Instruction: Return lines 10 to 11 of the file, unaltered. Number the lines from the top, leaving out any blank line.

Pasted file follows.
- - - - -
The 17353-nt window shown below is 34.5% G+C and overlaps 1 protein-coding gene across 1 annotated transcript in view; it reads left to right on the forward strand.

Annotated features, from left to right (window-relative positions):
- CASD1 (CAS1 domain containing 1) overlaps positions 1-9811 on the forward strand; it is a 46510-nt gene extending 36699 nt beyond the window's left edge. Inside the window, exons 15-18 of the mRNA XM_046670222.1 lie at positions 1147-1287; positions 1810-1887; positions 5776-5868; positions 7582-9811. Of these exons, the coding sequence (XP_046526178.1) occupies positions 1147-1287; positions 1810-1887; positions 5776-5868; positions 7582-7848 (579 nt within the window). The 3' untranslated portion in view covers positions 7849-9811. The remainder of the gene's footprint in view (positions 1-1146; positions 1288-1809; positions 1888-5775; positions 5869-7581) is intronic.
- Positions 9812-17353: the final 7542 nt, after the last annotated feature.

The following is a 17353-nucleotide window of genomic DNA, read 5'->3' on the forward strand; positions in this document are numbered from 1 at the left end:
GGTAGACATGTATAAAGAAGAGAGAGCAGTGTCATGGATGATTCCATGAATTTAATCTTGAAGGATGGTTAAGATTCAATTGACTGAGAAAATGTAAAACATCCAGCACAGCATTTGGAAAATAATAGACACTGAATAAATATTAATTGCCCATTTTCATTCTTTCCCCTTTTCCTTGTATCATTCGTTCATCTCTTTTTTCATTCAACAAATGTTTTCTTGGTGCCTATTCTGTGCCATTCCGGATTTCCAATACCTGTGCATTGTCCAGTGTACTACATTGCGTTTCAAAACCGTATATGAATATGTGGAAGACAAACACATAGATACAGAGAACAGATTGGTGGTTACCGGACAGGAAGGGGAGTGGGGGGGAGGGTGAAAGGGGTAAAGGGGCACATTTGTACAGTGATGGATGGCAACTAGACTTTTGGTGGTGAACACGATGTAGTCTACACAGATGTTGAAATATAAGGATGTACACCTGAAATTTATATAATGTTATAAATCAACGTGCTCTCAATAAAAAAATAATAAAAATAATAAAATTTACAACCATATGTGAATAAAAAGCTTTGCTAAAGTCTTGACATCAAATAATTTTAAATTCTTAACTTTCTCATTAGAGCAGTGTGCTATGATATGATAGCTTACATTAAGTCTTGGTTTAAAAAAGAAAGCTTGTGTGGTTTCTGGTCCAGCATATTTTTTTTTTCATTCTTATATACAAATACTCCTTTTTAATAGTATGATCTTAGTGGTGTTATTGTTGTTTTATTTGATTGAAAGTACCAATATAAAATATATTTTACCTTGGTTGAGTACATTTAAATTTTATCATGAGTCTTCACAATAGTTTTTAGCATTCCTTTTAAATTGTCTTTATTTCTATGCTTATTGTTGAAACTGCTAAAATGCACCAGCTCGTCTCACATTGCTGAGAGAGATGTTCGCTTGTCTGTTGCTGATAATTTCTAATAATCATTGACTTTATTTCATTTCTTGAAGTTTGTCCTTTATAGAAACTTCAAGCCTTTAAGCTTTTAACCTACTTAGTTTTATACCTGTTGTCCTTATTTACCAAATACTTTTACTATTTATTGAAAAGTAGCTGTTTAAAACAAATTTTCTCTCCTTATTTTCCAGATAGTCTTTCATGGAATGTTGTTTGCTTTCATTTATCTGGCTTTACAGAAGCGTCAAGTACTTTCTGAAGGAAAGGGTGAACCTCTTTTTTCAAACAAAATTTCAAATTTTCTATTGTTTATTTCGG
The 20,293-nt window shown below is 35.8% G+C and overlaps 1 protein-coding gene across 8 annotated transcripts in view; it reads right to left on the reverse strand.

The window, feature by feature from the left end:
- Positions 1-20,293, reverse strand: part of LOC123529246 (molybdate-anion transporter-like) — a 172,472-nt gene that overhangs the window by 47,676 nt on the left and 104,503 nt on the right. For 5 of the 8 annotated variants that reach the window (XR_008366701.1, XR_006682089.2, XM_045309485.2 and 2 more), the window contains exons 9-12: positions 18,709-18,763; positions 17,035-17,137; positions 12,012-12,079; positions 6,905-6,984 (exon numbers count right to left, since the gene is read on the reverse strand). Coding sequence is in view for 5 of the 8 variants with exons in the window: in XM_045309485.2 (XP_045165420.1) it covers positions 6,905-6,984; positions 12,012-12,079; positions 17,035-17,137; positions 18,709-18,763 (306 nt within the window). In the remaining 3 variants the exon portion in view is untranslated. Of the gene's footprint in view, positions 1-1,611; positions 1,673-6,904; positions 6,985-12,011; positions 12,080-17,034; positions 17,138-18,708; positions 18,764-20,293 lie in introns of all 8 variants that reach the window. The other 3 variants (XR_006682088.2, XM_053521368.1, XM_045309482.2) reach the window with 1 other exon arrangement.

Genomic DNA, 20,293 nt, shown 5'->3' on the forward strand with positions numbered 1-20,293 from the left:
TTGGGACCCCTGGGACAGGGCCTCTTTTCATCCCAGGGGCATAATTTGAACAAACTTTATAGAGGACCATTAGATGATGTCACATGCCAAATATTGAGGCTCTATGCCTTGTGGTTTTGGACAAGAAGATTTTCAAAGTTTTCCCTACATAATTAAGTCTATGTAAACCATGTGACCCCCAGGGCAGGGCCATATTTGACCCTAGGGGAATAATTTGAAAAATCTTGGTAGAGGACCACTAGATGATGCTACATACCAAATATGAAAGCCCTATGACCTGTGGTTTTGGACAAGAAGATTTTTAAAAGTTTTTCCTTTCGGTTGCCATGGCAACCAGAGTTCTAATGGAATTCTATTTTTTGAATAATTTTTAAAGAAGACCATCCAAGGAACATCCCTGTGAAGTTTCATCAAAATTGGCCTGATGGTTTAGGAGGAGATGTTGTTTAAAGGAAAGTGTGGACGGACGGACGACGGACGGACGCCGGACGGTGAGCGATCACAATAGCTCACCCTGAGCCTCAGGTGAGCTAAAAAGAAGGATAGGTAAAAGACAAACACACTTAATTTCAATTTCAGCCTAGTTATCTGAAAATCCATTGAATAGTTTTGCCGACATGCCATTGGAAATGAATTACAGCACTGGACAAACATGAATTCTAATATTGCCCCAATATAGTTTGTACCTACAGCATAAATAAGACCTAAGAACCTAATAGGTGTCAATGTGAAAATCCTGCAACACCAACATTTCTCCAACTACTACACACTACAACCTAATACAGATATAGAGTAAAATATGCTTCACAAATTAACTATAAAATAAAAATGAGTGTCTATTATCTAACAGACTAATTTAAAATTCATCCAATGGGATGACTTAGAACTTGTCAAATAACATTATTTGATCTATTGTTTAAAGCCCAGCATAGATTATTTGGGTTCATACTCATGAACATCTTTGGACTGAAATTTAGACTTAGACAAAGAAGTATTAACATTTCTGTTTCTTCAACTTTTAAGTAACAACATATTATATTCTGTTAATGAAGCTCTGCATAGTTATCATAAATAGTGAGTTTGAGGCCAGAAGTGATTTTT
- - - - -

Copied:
Genomic DNA, 20,293 nt, shown 5'->3' on the forward strand with positions numbered 1-20,293 from the left:
TTGGGACCCCTGGGACAGGGCCTCTTTTCATCCCAGGGGCATAATTTGAACAAACTTTATAGAGGACCATTAGATGATGTCACATGCCAAATATTGAGGCTCTATGCCTTGTGGTTTTGGACAAGAAGATTTTCAAAGTTTTCCCTACATAATTAAGTCTATGTAAACCATGTGACCCCCAGGGCAGGGCCATATTTGACCCTAGGGGAATAATTTGAAAAATCTTGGTAGAGGACCACTAGATGATGCTACATACCAAATATGAAAGCCCTATGACCTGTGGTTTTGGACAAGAAGATTTTTAAAAGTTTTTCCTTTCGGTTGCCATGGCAACCAGAGTTCTAATGGAATTCTATTTTTTGAATAATTTTTAAAGAAGACCATCCAAGGAACATCCCTGTGAAGTTTCATCAAAATTGGCCTGATGGTTTAGGAGGAGATGTTGTTTAAAGGAAAGTGTGGACGGACGGACGACGGACGGACGCCGGACGGTGAGCGATCACAATAGCTCACCCTGAGCCTCAGGTGAGCTAAAAAGAAGGATAGGTAAAAGACAAACACACTTAATTTCAATTTCAGCCTAGTTATCTGAAAATCCATTGAATAGTTTTGCCGACATGCCATTGGAAATGAATTACAGCACTGGACAAACATGAATTCTAATATTGCCCCAATATAGTTTGTACCTACAGCATAAATAAGACCTAAGAACCTAATAGGTGTCAATGTGAAAATCCTGCAACACCAACATTTCTCCAACTACTACACACTACAACCTAATACAGATATAGAGTAAAATATGCTTCACAAATTAACTATAAAATAAAAATGAGTGTCTATTATCTAACAGACTAATTTAAAATTCATCCAATGGGATGACTTAGAACTTGTCAAATAACATTATTTGATCTATTGTTTAAAGCCCAGCATAGATTATTTGGGTTCATACTCATGAACATCTTTGGACTGAAATTTAGACTTAGACAAAGAAGTATTAACATTTCTGTTTCTTCAACTTTTAAGTAACAACATATTATATTCTGTTAATGAAGCTCTGCATAGTTATCATAAATAGTGAGTTTGAGGCCAGAAGTGATTTTT